(un)mediated nature curated by Yvonne Bialek
Mehraneh Atashi, Paula Doepfner, Conor Gilligan, Kapwani Kiwanga, Tim Reinecke and Kathrin Sonntag
Exhibition: January 24 – March 3, 2017
Opening: January 24, 2017

Installation Views

Works

Press Release

The group exhibition (un)mediated nature brings together art works in which plants and flowers function as objects, material and motifs. The exhibition follows a certain assumption: When organisms, such as flowers and plants, enter the art space, they perform a transformation characteristic for the exhibition context. Like readymades, they externally remain unchanged, but take on a further layer of meaning – be it of political, cultural or social nature. They become mediators of associations or bearers of narratives. Plants turn into a medium in which their supposed naturalness becomes the projection surface for artistic attributions. The title of the exhibition describes this process by referring to the constant oscillation of the im-mediacy of nature in the context of the exhibition, which also goes in line with a traditional cultural act: For centuries, plants have been declared representatives of symbolic meanings, which vary depending on time, context and culture. The art works shown in the exhibition connect to this practice of attribution in a certain way, in which the representation and use of the plants opens up further, different meanings beyond the pure presentation and aesthetics, referring to concrete political events, social circumstances or psychological states.

 

Kapwani Kiwanga’s series Flowers for Africa ​​(since 2012) consists of flower arrangements that appear in photographs of the celebrations of independence of African states. The floral arrangement on display originates from a press photo documenting the first day of the independence of South Sudan on July 9, 2011. The bouquet was given to a political delegation in the capital of Juba during the festivities. In the current exhibition context, it refers to this “Independence Day” and continues Kiwanga’s Flowers for Africa ​​series. The bouquet as the replica of an original created in West-Africa in July comes as close to its template as possible but remains subject to the cycle of nature: The white Gladioli used in the original bouquet are summer flowers and not available during the winter months in Berlin. See from a territorial point of view, however, the bouquet from South Sudan already crossed all borders. While wild-flowered Gladioli are native to South Africa, the red and white Anthuriums are a floral import to the continent whose history dates back to the colonial era. In 1876, they were discovered in the rainforest of Colombia by the French botanist Édouard André, the later chief gardener of Paris. This is how they arrived in Europe as part of his expedition, and finally made their way to Africa.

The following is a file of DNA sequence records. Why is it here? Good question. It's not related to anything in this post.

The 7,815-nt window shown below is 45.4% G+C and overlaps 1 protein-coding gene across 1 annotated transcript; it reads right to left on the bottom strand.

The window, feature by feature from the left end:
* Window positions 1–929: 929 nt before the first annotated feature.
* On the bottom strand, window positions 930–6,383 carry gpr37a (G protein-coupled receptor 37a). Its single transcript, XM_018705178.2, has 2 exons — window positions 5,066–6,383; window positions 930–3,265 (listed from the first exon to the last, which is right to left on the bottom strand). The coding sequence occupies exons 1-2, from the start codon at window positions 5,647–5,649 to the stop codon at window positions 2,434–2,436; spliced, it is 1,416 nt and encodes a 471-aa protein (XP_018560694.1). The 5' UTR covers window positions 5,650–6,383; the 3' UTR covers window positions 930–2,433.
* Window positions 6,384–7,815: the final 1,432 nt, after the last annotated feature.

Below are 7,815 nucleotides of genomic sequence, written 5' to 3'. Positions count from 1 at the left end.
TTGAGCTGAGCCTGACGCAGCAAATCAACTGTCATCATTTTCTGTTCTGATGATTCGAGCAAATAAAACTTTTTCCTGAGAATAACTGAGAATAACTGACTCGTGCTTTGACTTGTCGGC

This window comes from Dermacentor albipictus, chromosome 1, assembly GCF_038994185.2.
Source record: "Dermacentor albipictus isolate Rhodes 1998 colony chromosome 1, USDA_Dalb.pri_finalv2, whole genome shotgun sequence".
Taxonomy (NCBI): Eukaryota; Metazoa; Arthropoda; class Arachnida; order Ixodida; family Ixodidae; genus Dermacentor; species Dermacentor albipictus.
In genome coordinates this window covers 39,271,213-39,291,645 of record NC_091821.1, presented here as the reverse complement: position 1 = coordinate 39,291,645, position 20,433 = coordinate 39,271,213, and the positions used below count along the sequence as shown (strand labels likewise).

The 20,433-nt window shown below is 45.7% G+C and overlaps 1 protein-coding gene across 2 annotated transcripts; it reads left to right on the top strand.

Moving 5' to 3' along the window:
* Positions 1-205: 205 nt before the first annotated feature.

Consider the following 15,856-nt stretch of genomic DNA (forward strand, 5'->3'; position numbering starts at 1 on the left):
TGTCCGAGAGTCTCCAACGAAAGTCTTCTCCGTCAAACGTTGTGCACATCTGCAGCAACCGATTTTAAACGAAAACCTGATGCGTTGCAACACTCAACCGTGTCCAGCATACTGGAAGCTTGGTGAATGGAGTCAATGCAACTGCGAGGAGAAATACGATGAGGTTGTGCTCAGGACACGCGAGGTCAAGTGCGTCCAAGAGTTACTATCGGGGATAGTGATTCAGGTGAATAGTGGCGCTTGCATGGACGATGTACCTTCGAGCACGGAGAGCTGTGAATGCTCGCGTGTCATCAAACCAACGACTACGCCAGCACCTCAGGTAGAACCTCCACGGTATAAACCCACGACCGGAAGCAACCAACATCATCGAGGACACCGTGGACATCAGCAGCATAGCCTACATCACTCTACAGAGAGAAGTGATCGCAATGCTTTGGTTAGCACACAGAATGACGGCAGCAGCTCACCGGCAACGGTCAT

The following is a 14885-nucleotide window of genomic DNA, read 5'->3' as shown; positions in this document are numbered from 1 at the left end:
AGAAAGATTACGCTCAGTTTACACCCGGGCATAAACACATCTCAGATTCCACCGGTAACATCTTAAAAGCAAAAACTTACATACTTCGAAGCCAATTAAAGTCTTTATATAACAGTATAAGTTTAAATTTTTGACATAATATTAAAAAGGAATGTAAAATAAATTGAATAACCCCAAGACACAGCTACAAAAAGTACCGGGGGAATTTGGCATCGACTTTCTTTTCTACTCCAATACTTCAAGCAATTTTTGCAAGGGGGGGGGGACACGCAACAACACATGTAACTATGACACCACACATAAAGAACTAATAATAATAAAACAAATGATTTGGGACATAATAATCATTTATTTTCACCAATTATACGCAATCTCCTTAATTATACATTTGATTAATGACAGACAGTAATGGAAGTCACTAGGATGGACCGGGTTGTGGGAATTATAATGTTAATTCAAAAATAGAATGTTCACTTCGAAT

The interdependence between visual perception and cognitive significance is a constant theme in the artistic work of Kathrin Sonntag. In the photographic triptych Mimikry #1, the interrelation between single images and their combinations is put to the test with regard to their separate and combined reading using three plant (-/similar) representations. Visual analogies, created through similarities in form, structure and color, directly affect the reading of the individual image, so that all three photographs are located in the context of “nature”. At a second glance, differences in the nature of the depicted become apparent. The recognition of these differences thus leads to a reflection on the preceding attribution of meaning.